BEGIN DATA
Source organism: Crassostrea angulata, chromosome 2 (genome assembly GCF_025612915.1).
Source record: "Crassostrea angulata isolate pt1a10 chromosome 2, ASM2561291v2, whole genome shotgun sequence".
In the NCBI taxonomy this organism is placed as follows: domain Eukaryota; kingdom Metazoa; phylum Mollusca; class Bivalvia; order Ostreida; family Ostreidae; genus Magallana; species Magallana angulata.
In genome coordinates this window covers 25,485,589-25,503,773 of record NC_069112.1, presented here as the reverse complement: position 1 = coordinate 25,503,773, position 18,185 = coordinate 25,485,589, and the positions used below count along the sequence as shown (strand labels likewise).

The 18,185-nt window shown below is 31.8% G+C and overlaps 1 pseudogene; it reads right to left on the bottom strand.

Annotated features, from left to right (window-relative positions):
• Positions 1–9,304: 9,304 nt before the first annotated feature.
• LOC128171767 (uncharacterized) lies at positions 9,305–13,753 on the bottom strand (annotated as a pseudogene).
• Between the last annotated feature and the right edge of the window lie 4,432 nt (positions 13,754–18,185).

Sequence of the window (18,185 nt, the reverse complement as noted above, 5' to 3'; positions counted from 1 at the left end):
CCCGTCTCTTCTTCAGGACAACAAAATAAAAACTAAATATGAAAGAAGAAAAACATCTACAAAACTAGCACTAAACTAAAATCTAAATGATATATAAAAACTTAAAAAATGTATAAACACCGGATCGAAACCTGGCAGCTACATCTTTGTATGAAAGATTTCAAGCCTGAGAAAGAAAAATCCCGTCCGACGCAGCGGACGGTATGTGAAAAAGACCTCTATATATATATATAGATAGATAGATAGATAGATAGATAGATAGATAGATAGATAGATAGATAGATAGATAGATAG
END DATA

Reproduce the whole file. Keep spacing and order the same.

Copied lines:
Source organism: Crassostrea angulata, chromosome 2 (genome assembly GCF_025612915.1).
Source record: "Crassostrea angulata isolate pt1a10 chromosome 2, ASM2561291v2, whole genome shotgun sequence".
In the NCBI taxonomy this organism is placed as follows: domain Eukaryota; kingdom Metazoa; phylum Mollusca; class Bivalvia; order Ostreida; family Ostreidae; genus Magallana; species Magallana angulata.
In genome coordinates this window covers 25,485,589-25,503,773 of record NC_069112.1, presented here as the reverse complement: position 1 = coordinate 25,503,773, position 18,185 = coordinate 25,485,589, and the positions used below count along the sequence as shown (strand labels likewise).

The 18,185-nt window shown below is 31.8% G+C and overlaps 1 pseudogene; it reads right to left on the bottom strand.

Annotated features, from left to right (window-relative positions):
• Positions 1–9,304: 9,304 nt before the first annotated feature.
• LOC128171767 (uncharacterized) lies at positions 9,305–13,753 on the bottom strand (annotated as a pseudogene).
• Between the last annotated feature and the right edge of the window lie 4,432 nt (positions 13,754–18,185).

Sequence of the window (18,185 nt, the reverse complement as noted above, 5' to 3'; positions counted from 1 at the left end):
CCCGTCTCTTCTTCAGGACAACAAAATAAAAACTAAATATGAAAGAAGAAAAACATCTACAAAACTAGCACTAAACTAAAATCTAAATGATATATAAAAACTTAAAAAATGTATAAACACCGGATCGAAACCTGGCAGCTACATCTTTGTATGAAAGATTTCAAGCCTGAGAAAGAAAAATCCCGTCCGACGCAGCGGACGGTATGTGAAAAAGACCTCTATATATATATATAGATAGATAGATAGATAGATAGATAGATAGATAGATAGATAGATAGATAGATAGATAGATAG